Alex Brummer writing for the Daily Mail suggests that Ryanair could become the next Sports Direct. The no-frills carrier and Mike Ashley’s retail chain have much in common, both are run by autocratic founders, and both believe that if you give customers what they want for the cheapest price they will not complain. Both also have subscribed that as long as you keep on expandingbyadding even more flights or more outlets and brands, then sales and profits will rise and investors will remain on side.
However, in adopting this approach Brummer suggests that Ryanair has lost a key ingredient for long term success; work force loyalty. In its latest effort to deal with its pilot capacityproblems,
BBC News Online writes about the latest problems affecting Ryanair and how that despite their self-proclaimed ‘mess up’ Ryanair will remain largely unaffected long-term.
The shareholders that the reporter spoke to that there was no issue with O’leary’s leadership claiming that Michael O’Leary is not some easy come, easy go, hired-gun chief executive. Although the airline was founded by Tony Ryan it became the biggest carrier of passengers in Europe under Mr O’Leary.
He owns four per cent of the company and has survived worse publicity than this. The reporter then goes on to suggest that higher pilots’ wages will not change the economics of Ryanair. All airlines try and bear down on cost as it is a competitive business, but the things that really affect profits are external factors like the world economy and the price of fuel. Both of those things are in the industry’s favourright now. When this current issue passes, consumers will return to looking at which airline can get them where they are going, at the price they want to pay.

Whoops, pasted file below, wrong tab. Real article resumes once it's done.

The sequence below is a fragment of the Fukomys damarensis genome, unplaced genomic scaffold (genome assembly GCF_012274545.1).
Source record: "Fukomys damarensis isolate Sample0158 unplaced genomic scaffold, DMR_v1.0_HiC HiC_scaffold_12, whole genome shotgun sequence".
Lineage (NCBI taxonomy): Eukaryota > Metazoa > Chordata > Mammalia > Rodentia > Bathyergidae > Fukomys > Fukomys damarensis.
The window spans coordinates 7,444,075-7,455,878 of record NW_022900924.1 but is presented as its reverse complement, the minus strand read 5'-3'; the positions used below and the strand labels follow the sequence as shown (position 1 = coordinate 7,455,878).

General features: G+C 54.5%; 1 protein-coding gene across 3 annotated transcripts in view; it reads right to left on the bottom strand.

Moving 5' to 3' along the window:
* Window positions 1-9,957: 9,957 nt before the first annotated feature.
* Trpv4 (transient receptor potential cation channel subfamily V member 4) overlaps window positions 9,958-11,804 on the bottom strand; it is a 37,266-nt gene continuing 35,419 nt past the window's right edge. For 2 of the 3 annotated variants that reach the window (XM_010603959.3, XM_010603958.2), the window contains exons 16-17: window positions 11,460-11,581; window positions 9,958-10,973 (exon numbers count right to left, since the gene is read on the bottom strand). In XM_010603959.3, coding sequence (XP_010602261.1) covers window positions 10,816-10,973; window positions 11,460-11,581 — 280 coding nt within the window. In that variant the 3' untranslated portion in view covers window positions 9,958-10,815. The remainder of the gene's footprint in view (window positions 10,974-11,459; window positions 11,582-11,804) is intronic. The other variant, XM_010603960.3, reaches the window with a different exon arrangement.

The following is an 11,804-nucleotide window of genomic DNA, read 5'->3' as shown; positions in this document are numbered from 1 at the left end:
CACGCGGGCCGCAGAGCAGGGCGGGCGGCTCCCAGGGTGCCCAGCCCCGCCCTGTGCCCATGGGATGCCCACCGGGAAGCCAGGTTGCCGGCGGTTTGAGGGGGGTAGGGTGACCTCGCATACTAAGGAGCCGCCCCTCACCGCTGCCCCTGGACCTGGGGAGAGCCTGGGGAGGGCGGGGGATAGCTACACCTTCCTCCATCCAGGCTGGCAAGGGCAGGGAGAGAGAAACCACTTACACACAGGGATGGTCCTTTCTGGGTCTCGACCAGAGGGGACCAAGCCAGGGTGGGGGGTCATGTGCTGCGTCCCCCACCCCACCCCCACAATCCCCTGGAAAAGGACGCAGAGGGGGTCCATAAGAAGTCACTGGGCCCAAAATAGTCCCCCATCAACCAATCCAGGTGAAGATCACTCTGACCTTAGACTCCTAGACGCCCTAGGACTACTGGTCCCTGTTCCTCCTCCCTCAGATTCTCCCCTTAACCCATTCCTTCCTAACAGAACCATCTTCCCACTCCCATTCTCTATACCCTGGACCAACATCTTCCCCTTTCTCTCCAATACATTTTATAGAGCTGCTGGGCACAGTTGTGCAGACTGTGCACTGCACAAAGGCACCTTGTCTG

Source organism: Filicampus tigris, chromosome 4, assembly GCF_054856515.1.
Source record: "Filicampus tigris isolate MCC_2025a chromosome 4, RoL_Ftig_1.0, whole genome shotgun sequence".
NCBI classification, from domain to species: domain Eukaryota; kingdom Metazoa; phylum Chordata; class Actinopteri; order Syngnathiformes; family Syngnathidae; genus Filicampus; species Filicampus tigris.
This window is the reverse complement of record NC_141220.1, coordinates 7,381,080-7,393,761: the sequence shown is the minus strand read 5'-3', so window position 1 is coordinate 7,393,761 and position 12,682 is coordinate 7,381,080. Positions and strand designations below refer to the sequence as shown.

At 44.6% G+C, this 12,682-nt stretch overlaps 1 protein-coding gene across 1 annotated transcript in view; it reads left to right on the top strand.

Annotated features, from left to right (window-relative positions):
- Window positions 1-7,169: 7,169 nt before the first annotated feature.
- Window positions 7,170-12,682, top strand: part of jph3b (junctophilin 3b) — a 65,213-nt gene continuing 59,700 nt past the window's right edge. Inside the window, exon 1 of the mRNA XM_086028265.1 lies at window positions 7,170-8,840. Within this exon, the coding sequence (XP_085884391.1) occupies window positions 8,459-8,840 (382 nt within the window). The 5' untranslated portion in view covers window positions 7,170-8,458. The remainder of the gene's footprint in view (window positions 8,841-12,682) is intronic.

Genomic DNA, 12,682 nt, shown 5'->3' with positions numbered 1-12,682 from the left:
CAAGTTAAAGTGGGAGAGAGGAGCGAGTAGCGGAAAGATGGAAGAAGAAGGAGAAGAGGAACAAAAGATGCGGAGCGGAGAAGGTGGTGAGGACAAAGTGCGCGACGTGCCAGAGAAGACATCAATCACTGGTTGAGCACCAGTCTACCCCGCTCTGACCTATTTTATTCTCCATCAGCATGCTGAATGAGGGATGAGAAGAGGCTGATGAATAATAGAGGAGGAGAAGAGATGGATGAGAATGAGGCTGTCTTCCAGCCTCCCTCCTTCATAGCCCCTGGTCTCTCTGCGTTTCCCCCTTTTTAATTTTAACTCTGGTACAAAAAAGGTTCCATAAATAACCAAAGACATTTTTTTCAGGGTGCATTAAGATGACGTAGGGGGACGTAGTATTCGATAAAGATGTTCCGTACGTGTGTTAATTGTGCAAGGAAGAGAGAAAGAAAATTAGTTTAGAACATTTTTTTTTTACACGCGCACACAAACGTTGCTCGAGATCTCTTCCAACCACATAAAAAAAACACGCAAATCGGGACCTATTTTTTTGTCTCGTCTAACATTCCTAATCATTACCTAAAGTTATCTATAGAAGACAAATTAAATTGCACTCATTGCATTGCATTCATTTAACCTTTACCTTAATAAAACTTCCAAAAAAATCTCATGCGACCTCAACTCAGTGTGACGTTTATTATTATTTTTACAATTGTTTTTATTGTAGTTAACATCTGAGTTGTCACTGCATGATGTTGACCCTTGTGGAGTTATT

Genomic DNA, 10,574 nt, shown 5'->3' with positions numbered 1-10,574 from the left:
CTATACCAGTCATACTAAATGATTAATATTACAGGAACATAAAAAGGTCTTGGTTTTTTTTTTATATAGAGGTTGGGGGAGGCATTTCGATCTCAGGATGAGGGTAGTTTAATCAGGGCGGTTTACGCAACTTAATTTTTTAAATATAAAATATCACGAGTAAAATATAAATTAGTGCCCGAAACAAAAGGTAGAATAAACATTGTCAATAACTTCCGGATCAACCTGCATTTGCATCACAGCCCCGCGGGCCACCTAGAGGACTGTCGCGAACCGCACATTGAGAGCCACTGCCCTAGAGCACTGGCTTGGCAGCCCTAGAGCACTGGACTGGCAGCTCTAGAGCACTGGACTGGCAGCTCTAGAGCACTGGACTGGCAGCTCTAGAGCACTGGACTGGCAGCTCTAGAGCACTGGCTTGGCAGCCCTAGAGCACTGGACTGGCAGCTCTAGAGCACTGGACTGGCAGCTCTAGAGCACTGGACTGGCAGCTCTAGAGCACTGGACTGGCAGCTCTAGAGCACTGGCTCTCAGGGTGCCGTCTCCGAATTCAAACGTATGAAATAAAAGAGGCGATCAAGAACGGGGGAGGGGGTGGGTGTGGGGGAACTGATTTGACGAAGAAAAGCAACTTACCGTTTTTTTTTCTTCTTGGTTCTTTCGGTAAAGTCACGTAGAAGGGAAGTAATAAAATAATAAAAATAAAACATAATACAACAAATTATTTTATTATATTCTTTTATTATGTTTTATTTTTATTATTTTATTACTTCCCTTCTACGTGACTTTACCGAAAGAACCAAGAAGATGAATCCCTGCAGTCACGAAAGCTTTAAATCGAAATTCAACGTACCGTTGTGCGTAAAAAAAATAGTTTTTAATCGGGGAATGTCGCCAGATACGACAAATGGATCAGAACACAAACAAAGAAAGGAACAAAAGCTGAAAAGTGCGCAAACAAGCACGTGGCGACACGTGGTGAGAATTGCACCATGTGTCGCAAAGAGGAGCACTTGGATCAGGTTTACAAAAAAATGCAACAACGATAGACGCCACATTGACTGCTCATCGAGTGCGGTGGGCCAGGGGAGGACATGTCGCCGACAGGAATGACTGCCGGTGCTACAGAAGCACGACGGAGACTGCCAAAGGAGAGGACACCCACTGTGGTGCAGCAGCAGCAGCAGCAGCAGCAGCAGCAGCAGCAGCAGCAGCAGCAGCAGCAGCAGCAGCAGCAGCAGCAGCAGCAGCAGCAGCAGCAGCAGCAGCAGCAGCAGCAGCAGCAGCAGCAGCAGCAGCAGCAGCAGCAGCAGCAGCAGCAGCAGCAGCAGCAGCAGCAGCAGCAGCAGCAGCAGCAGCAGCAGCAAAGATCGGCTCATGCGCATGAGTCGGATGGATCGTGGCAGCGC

The Times writes that passengers were met with silence from Ryanair yesterday as the budget airline was flooded with tens of thousands of complaints over its handling of the flight cancellation fiasco.
The article claims that travellers caught up in the chaos, said that they were unable to contact Ryanair for refunds despite spending hundreds of pounds on flights with other airlines.
It states that this week, Ryanair cancelled 18,000 flights between November and the end of March, affecting 400,000 passengers on top of the 315,000 passengers already hit by cancellations in September and October.
The airline was told on Thursday that it faced legal action by the Civil Aviation Authority (CAA) for misleading passengers. This included failing to tell them they were eligible to use a rival airline free of charge and receive expenses for hotels, meals and transfer costs.
On Thursday night, the CAA sent a new letter to Ryanair, giving the airline 24 hours to comply with a series of demands. By 5pm Friday, Ryanair must change its website to make it clear how it will reimburse passengers left out of pocket. It was also ordered to contact once again the passengers affected by the first round of cancellations after they were ‘misled’ over the possibility of being rerouted with another airline.
Independent Online comments that this will likely add around £20m to the ‘steadily rising bill for the mother of all airline-management muddles’.